The folks atManplay.com want you to be well informed about the status of gay marriage in the United States. We want to ensure you fully know what to expect when it comes getting your license or perhaps which state might be able to offer full benefits, so why not peruse the gay marriage history in Louisiana? Gay marriage has changed over time and it can no longer be met with any form of legal resistance. The United States has brought about the finally tapped into the progressive atmosphere it boasts to the rest of the world. Kentucky gay marriage is legal due to the U.S. Supreme Court’s decision to define gay marriage as unconstitutional. Kentucky has been under the spotlight recently regarding its stance on gay marriage with the county clerk Kim Davis who upholds her religious beliefs by not issuing marriage licenses to same sex couple. Both the Governor and Attorney General of the state adopted the Supreme Court’s ruling instantly in June 2015. The state itself has had a long history of attempts to adopt same sex marriage, though they were met with many legal hurtles that were setup by state figures as well as many more. Manplay.com gives you a very brief history of Kentucky gay marriage, where some interesting cases eventually lead to the supreme court ruling of 2015.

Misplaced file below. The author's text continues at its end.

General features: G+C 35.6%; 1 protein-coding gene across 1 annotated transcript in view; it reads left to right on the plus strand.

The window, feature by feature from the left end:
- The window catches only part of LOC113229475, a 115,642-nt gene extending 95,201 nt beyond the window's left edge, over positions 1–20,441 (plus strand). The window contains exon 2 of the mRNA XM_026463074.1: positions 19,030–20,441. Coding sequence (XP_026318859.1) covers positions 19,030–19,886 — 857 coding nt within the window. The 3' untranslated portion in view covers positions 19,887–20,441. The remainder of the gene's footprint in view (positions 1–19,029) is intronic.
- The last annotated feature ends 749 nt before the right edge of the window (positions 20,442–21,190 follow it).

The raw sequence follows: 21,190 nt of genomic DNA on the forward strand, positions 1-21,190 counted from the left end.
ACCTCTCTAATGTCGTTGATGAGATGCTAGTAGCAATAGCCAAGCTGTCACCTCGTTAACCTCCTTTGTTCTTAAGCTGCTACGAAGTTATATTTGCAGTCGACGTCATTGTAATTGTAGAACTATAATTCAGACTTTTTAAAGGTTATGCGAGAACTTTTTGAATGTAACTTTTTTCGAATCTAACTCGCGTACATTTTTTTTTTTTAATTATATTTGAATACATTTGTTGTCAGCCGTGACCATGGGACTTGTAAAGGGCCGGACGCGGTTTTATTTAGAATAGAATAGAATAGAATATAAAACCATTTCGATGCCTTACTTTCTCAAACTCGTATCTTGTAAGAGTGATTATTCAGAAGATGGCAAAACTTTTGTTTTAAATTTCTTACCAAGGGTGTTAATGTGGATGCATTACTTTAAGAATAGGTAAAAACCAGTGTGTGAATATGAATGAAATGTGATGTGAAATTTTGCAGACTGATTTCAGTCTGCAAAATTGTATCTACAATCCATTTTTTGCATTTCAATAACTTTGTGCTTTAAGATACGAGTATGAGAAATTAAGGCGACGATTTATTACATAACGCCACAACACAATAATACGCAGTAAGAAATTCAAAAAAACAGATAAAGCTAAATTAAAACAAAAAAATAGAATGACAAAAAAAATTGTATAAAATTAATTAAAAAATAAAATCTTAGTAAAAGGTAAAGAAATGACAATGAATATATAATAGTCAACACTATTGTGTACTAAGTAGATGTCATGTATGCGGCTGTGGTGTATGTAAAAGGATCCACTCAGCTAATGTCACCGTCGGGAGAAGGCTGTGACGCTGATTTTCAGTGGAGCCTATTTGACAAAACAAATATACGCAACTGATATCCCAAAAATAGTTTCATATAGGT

As far back as 1973, there was a case where two women were denied a marriage license, as the state Court of appeals determined the relationship itself was not in any way a marriage nor could it be. This was further echoed in 1998 when Kentucky determined that gay marriage was unlawful and not in any traditional. Once again, their argument was based on the proposition that marriage was solely between a man and a woman. Many claimed that gay marriage was contrary to public policy. This law and declaration also extended to those same sex couples that were married which meant that their marriage would not be recognized. In 2004, there was a law that a 75% vote in favour. It made this claim: "Only a marriage between one man and one woman shall be valid or recognized as a marriage in Kentucky. A legal status identical or substantially similar to that of marriage for unmarried individuals shall not be valid or recognized". This was a damning feature of the struggle for Kentucky gay marriage. This law was in fact an amendment and was called Kentucky Constitutional Amendment 1.
There were several federal lawsuits that determined that banning Kentucky gay marriage was unethical and not on base with human rights. One of the most prominent cases Bourke V. Beshear, involved a couple who had been married in Canada, but Kentucky did not recognize their marriage. The judge of case, by the name of Heyburn, determined that denying recognition of the couple’s marriage was equivalent to denying the U.S. Constitution’s assurance of equal protection to citizens and residents. However despite this judgement, Heyburn’s decisions were appealed and another lawsuit was formed. Heyburn once again determined that any denial of a marriage license to a gay couple or denying privileges that heterosexual couples enjoy was unconstitutional and did not provide the equal protection that the U.S. Constitution guarantees.